$8.7 Million | Neonatal Brain Damage from Delayed Delivery and Infection
The birth injury attorneys at Reiter & Walsh, P.C. secure a $3.5 million settlement (total annuity payout: $8.7 million) for a child with cerebral palsy, permanent brain damage, physical limitations and cognitive impairments from medical malpractice. The team found that the medical personnel responsible in this case failed to properly treat a maternal infection and deliver the baby on time.
The Case: Medical Malpractice Causes Birth Injury
The mother, a compliant patient, obtained insurance and began prenatal care at 17 weeks of gestation. During a prenatal appointment at 31 6/7 gestational weeks, medical personnel performed an ultrasound and discovered shortened cervical length. The mother was then noted to be at risk for preterm labor, and she was admitted to the hospital for two days. In the hospital, medical professionals found an old cervical laceration, which presumably came from a prior late-term abortion. The mother’s vaginal discharge also showed evidence of infection. The mother received complete courses of prenatal steroids to mature the baby’s lungs in case of premature birth, and she was sent home with orders for bed and pelvic rest. The mother was compliant throughout these treatments.
Three days after being released from her first hospital visit, the mother presented to the hospital again reporting frequent urination, thicker vaginal discharge and cloudy urine. Exams revealed the presence of white blood cells in her mucous and contamination from vaginal discharge. Instead of prescribing the mother an antibiotic to treat vaginal and cervical infection, doctors administered antibiotics to treat a urinary tract infection (UTI). She was then sent home.
Three days later, at 32 5/7 gestational weeks, the mother returned to the hospital reporting contractions and leaking fluid. Medical personnel determined her white blood cell count to be high and admitted her to the hospital under the care plan to deliver if signs or symptoms of chorioamnionitis (intra-amniotic infection) presented. Four days after admission to the hospital, doctors ordered a C-section delivery due to fetal tachycardia (an abnormal increase in fetal heart rate), as well as decreased fetal heart rate variability. At this point, signs of chorioamnionitis had been present for two days.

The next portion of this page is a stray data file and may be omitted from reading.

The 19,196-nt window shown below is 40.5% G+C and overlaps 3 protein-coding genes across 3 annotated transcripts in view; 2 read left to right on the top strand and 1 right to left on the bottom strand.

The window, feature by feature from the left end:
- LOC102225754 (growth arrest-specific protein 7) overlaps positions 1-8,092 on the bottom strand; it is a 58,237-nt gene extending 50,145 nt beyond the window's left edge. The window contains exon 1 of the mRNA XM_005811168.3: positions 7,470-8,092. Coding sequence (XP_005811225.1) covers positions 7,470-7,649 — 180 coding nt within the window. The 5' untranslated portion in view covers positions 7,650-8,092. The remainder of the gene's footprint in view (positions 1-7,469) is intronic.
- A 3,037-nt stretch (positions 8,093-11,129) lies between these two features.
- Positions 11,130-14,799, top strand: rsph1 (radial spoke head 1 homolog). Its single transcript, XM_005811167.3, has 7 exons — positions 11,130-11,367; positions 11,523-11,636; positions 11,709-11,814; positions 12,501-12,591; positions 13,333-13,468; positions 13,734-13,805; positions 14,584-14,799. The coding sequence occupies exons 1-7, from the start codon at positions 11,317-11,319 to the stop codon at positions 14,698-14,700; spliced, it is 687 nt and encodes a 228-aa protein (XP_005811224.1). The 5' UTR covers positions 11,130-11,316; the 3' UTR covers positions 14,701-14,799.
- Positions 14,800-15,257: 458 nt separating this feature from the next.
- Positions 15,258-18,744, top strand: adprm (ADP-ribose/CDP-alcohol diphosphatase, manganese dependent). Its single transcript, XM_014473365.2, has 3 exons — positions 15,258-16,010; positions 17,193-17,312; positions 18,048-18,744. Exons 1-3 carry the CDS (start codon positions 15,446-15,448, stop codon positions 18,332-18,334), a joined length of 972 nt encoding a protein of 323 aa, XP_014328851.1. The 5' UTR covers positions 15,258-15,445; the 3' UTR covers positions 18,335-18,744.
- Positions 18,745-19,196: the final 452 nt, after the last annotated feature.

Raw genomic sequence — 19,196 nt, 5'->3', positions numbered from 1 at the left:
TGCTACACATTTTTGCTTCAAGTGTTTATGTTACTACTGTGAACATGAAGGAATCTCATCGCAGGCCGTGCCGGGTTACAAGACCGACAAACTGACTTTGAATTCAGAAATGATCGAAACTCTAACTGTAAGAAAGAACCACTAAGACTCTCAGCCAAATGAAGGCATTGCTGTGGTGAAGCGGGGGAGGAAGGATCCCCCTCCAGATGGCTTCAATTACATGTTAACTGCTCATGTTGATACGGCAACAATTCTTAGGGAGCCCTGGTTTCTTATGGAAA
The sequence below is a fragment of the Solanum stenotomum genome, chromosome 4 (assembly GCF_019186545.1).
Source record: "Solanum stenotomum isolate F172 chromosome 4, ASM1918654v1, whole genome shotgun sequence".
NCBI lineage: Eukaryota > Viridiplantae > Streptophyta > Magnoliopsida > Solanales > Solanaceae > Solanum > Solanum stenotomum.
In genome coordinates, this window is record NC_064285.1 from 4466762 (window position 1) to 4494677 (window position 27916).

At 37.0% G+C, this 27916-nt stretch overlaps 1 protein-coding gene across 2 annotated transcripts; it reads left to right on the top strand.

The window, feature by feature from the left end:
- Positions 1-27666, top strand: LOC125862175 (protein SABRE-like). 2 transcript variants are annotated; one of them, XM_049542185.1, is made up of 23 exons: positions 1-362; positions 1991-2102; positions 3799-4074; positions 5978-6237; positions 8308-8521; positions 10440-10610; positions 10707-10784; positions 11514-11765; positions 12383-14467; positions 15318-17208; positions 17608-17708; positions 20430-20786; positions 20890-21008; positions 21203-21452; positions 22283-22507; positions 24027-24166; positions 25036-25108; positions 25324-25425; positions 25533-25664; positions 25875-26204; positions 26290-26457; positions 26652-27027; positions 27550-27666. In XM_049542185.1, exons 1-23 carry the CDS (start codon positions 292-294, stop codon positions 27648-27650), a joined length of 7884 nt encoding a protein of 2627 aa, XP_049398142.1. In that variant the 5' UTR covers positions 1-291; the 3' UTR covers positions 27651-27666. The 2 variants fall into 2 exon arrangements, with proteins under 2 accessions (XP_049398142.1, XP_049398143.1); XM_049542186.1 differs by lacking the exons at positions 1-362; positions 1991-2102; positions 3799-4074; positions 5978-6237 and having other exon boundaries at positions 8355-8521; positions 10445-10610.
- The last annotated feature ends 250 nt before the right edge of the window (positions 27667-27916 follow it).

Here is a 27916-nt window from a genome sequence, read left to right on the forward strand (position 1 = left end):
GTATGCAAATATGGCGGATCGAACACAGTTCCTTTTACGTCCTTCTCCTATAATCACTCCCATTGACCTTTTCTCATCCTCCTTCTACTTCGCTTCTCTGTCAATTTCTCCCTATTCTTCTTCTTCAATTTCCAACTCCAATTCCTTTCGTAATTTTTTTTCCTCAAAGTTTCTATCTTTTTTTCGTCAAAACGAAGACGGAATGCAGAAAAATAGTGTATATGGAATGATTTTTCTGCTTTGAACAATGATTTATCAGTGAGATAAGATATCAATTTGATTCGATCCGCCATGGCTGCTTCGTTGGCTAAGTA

The baby was admitted to the NICU (neonatal intensive care unit) after delivery, where neuroimaging revealed neonatal brain injury. Placental exams performed after delivery revealed the presence of infection in the placenta and umbilical cord. The infection moved from the cervix, through the amniotic fluid, to the placenta and umbilical cord, and finally to the baby. The child will go on to live with permanent physical and cognitive impairments including cerebral palsy (CP), brain damage, cortical blindness and epilepsy.
The Verdict: Michigan Birth Injury Attorneys Win $8.7 Million for Baby with Brain Damage and Disabilities
Reiter & Walsh, P.C. attorneys Jesse M. Reiter, Rebecca S. Walsh and Emily G. Thomas argued that health care providers from the mother’s three separate hospital admissions failed to communicate with each other to obtain records regarding the mother’s prior admissions, thereby failing to recognize and address clear signs and symptoms of vaginal and cervical infection, intra-amniotic infection (chorioamnionitis) and the need for earlier delivery. The defense argued that medical personnel met care standards and that there was no early indication that early delivery should take place.
Reiter & Walsh, P.C. secured $3.5 million (total annuity payout: $8.7 million) in compensatory damages from medical providers at the defendant health care centers.
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